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Pavement widening to the fore in detailed ‘town centres’ plans

DETAILED plans have been unveiled to help enable people to remain socially distanced from each other, as fears continue to surround the Coronavirus pandemic.

Pavement widening is among a raft of measures that also includes the removal of ‘street clutter’.

The plans are as follows, concern six ‘town centres’ and are being accompanied by notifications to ward councillors, community councils and other ‘local stakeholders’. It is understood that there are four more local schemes to come, sometime next week.

Corstorphine town centre

  • Retain many of the existing parking and servicing bays on St Johns Road;
  • Intervention to widen footpaths on both sides of St Johns Road where pavements and pedestrian crossing points are very narrow;
  • Areas with street clutter and unnecessary pedestrian guardrail will be removed;
  • All bus stops remain in their current locations and may be moved out to reflect the new temporary kerb line if necessary under phase two proposals;
  • Widening of narrow footway on north side from Templeland Road to Victor Park Terrace to enable suitable social distancing;
  • Widening of footway on south side from opposite Templeland Road to Farmer’s Autocare, with the retention of some loading bays, to enable suitable social distancing;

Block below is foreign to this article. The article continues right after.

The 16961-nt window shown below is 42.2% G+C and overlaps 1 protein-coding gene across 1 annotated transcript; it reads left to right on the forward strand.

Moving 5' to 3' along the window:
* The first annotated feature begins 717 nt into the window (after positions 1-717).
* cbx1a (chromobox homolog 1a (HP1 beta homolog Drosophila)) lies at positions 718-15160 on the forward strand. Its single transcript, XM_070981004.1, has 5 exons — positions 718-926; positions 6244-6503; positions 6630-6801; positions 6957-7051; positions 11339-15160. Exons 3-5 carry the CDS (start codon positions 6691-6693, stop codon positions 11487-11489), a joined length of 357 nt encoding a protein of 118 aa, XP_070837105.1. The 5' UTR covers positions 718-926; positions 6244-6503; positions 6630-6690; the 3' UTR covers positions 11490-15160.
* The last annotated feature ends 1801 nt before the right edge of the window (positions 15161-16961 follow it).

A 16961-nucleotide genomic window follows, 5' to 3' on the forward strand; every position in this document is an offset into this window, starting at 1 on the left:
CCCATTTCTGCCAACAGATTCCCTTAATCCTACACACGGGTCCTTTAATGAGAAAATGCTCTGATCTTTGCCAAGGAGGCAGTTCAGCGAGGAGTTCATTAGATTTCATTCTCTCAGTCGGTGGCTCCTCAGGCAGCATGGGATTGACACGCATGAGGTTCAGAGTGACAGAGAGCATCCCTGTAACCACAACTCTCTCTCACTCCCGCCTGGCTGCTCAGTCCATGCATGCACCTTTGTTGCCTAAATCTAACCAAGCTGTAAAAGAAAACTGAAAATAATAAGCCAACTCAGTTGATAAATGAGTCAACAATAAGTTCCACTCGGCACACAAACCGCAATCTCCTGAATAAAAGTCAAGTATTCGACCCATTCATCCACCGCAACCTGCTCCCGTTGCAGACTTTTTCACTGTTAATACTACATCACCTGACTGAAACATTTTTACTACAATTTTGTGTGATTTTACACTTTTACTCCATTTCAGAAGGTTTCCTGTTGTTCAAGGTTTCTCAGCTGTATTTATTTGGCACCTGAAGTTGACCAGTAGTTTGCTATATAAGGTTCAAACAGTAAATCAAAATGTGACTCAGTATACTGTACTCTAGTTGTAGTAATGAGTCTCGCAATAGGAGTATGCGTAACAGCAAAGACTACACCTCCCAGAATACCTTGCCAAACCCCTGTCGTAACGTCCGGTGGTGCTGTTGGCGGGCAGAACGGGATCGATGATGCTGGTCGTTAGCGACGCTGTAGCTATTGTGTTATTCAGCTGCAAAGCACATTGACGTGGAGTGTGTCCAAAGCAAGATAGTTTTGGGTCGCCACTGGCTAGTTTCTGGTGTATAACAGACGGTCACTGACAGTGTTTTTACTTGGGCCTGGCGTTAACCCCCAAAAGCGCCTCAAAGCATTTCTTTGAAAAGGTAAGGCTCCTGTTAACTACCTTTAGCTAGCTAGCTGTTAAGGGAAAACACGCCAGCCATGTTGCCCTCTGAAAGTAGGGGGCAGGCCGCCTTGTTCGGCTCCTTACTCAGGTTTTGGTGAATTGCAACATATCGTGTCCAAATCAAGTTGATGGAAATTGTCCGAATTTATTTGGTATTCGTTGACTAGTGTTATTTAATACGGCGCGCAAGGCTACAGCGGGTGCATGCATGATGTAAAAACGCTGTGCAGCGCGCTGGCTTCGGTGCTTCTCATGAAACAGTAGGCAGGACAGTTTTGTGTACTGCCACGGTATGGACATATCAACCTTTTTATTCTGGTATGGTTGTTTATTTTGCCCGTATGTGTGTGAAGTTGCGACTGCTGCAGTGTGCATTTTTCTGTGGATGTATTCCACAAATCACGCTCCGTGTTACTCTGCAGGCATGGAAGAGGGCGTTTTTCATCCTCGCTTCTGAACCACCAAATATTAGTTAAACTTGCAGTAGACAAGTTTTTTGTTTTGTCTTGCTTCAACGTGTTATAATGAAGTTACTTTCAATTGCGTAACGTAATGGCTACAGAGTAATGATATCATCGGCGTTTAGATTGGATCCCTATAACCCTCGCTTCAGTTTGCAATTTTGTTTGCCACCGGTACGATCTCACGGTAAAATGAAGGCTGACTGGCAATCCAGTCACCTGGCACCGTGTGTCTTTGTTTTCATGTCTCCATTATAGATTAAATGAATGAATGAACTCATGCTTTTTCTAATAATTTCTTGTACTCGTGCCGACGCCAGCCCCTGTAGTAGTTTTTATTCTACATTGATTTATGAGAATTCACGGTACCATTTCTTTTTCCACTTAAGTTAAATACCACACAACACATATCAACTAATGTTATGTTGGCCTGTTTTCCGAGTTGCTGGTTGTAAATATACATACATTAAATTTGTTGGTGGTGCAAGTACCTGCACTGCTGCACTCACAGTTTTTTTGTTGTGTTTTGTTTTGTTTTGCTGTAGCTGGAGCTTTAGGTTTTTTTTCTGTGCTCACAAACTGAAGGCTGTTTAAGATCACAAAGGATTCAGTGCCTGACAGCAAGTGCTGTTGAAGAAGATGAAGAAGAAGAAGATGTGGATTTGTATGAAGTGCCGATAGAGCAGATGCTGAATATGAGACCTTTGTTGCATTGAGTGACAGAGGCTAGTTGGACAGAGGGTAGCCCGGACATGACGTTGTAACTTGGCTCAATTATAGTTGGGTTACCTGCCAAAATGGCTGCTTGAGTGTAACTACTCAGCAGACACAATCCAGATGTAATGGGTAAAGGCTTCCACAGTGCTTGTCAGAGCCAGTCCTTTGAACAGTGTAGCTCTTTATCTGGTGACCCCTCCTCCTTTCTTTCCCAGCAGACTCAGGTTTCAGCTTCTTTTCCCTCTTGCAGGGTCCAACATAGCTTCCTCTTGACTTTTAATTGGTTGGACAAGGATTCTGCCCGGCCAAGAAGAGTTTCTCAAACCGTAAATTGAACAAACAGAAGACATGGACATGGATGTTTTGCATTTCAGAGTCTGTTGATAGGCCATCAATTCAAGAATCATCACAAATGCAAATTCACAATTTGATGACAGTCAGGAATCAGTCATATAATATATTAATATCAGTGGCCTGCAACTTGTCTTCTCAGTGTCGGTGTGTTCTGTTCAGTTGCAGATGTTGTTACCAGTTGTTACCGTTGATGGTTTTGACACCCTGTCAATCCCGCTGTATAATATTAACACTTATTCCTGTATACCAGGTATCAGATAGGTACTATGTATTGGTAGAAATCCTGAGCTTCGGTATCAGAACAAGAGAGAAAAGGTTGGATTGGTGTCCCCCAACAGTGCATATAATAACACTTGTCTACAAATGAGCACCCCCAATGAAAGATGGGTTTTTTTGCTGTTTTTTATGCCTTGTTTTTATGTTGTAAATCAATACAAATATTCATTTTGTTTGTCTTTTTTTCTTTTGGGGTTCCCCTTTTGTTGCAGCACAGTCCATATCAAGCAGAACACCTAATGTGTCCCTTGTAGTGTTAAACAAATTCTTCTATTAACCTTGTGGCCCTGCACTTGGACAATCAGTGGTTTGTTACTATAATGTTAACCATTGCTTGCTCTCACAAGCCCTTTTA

• Widening of narrow sections of footway on both sides between St Ninian’s Road and Station Road, with areas of loading retained to provide space for deliveries to and collections from local businesses; and
  • 4.75m width running lane in either direction to provide additional space for cyclists on the carriageway.

Stockbridge town centre

  • Due to narrow pavements, intervention is required to widen footpaths on both sides of Raeburn Place, Deanhaugh Street and Hamilton Place adjacent to commercial properties;
  • Additional parking/loading/unloading facilities will be provided on Cheyne Street, and other locations may be possible;
  • All bus stops remain (with the two noted on Hamilton Place moved out to reflect the new temporary kerb line if necessary);
  • Significant footway widening along the full length of the high street from Dean Park Street to Hamilton Place, to provide opportunity for social distancing and business queuing;
  • Loading places are retained at several points throughout the area to provide space for deliveries to and collections from local businesses; and
  • Widened footway on the north side of Kerr Street, including the narrow corner at St Stephen Street.


  • Widened footways on the north-east side between opposite Fishwives’ Causeway and Beach Lane to provide additional capacity for social distancing and to aid businesses reopening;
  • Retention of parking spaces outside the Town Hall and off-peak parking on the north east side of the High Street east of Brighton Place to support local businesses;
  • Significant widening of the south west footway from Brighton Place to Portobello surgery, including very narrow section outside numbers 225 – 251; and
  • All bus stops are retained.


Gorgie and Dalry

  • Widened footways on both sides under the railway bridge at Robertson Avenue which is currently narrow;